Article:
It can be a literal box. As you think of ideas, write them on a slip of paper and throw them in the box.

Wellness piggy bank: Spend some time journaling now, and reflect on the small pleasures around you. This is a mindfulness practice of really leaning into the sensory aspects of our experience, such as capturing in our mind’s eye the beauty of a flower blooming in the backyard, or the aroma of an autumnal-scented candle wafting in the air. 

Or it could be listening to the nostalgic sounds of a favorite band’s music, which allow us to emotionally reenter a previous era of our lives when things seemed less uncertain. Keep track of these moments, and if things feel bleak this winter, reread your list or add to it with more little joys you see.

Seeking light: As you navigate winter, there are small tweaks to your day that can help you get the extra light you need.

That could be taking your coffee by the window in the morning. Put your desk next to a window. Or that could be something simple such as not wearing your sunglasses when outside to fully soak in the sun’s healing rays.

Happy lights: One of the primary treatments for seasonal affective disorder is bright light therapy, which has been described as clinically effective since the 1980s. You can find one that works for you and your budget by searching online for light therapy lamps, which work by emitting full-spectrum light similar to sunlight.

About 20 to 60 minutes of exposure to 10,000 lux of cool-white fluorescent light can be associated with a significant improvement in mood, according to a 2009 study by researchers from the University of Maryland.

Spend a weekend cooking: When you’re up for it, consider cooking a big helping of cozy, hearty soups, packed with nutrition. Give yourself something to eat for times when you don’t feel like doing anything.

Find something to look forward to: With fewer special events, conferences and vacations, every day starts to feel like Blursday. That’s why it’s particularly important to try and still plan something special for Halloween, Thanksgiving and the winter holidays, even if a gathering needs to be small, outdoors or physically distant.

This year that could mean setting up a special space outdoors with a space heater or twinkle lights and inviting over just a few close friends. Having things to look forward to is important for regulating your mood.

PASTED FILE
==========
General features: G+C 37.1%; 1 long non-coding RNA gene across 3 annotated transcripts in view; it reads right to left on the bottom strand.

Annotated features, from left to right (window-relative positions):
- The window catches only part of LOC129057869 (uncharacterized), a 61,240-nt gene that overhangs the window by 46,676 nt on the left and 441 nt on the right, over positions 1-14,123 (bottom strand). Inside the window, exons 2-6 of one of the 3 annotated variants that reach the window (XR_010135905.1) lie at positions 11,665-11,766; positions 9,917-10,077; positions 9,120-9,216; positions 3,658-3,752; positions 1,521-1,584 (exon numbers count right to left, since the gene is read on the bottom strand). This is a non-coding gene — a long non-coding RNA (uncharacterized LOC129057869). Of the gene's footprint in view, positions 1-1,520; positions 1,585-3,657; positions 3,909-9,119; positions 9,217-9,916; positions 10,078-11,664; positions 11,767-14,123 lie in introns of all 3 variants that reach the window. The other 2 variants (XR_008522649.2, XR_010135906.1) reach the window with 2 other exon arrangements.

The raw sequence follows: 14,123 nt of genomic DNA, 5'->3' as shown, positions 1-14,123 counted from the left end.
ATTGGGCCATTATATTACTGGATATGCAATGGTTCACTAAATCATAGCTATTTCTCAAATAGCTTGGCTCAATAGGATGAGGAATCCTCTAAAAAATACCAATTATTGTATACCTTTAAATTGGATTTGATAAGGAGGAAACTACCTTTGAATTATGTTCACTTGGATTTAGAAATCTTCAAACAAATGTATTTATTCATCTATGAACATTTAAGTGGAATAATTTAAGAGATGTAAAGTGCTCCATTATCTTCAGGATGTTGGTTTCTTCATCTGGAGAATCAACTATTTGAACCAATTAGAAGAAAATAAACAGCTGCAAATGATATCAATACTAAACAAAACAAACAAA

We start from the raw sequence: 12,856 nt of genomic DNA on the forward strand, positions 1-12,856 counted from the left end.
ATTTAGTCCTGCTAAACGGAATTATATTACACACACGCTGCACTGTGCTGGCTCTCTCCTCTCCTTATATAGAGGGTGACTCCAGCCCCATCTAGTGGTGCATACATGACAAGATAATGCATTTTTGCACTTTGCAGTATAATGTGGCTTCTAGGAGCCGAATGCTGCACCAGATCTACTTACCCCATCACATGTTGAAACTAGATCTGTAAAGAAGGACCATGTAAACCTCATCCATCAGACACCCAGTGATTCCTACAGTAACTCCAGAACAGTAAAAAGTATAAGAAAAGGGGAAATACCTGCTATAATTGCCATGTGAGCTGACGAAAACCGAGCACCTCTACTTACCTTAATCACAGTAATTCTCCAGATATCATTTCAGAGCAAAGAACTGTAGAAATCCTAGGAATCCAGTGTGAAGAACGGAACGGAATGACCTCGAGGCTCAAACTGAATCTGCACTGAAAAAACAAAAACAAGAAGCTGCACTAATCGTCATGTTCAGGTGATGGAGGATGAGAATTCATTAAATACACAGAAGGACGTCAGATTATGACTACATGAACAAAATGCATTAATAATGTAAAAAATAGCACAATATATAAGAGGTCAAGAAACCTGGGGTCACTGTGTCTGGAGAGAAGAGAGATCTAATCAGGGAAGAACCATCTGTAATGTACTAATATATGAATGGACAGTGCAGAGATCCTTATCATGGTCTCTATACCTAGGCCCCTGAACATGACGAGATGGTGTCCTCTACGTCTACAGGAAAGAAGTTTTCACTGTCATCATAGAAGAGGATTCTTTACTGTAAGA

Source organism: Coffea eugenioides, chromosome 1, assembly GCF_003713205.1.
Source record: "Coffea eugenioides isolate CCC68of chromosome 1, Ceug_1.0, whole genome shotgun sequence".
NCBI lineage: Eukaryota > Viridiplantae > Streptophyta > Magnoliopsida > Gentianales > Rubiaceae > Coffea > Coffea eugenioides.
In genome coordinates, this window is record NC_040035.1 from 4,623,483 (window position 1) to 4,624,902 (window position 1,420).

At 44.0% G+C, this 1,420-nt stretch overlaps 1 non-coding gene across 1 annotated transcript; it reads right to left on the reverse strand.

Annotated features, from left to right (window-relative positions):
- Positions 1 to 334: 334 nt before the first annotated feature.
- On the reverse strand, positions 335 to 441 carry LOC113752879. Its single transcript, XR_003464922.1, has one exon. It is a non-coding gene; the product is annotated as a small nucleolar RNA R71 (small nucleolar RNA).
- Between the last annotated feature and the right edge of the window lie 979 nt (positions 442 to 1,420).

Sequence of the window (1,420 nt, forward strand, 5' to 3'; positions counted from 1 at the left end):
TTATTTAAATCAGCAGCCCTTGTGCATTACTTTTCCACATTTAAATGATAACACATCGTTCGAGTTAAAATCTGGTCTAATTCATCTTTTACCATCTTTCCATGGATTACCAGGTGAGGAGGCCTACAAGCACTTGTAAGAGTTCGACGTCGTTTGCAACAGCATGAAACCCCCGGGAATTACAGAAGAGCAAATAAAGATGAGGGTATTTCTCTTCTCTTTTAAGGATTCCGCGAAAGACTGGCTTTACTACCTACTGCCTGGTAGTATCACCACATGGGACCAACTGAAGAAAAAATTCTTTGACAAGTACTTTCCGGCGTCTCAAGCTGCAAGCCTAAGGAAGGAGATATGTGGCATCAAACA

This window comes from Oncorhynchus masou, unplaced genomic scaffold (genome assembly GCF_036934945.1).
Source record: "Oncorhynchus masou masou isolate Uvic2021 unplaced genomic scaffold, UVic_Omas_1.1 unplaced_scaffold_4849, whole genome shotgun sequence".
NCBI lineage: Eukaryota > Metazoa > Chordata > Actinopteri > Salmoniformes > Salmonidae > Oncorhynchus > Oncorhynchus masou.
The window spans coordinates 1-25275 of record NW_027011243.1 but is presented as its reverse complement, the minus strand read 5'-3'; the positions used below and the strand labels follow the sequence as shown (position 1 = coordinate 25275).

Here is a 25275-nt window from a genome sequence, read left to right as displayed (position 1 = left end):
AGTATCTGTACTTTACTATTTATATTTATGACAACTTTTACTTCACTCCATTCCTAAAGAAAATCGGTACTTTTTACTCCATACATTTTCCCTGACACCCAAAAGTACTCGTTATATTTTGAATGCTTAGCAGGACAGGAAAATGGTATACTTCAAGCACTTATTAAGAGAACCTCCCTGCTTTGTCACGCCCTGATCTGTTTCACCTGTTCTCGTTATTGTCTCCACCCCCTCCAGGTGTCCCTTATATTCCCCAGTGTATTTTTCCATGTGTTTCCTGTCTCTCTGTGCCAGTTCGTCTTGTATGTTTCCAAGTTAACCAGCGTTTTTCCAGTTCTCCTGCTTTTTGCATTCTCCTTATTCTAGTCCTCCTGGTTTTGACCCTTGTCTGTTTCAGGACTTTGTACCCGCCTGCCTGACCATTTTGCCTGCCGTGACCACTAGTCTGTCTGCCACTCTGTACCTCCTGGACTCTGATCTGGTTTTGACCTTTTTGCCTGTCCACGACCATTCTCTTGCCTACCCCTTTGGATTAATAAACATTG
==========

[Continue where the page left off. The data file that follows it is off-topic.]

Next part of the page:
Find a therapist: One of the best balms for a weary soul is still professional help, and during the pandemic, telehealth services have become more accessible. Receiving counseling online has been shown to be comparable in efficacy to seeing a therapist in person, according to a 2017 systematic review study.

I’ll add one more and I’m not a doctor – haven’t even played one on TV or the radio! Don’t be afraid of prescriptions. They’re not right for everyone, and I’ll tell you that I have tried several over my lifetime so I know whereof I speak. Just find a doctor who will listen, who may even suggest some of the ideas above and then will hopefully point you in the right direction.

Sickness isn’t weakness and, as one of those who do take a pill a day to keep our serotonin levels where they should be, I’ll remind you of the old saw that if you’re diabetic you don’t judge yourself for taking insulin. Depression is real and this year it could be a double or triple dose. Don’t ignore the signs. Don’t hesitate to ask for help. You don’t have to do this alone.

I’ll be back with a Thursday journal to tell you about a project I’m involved in that may just help lighten your spirits a little further. I know it has mine. Busy is good, but being busy doing something you love and which may help others? That’s my favourite kind of busy.

Rob WhiteheadMonday, October 19, 2020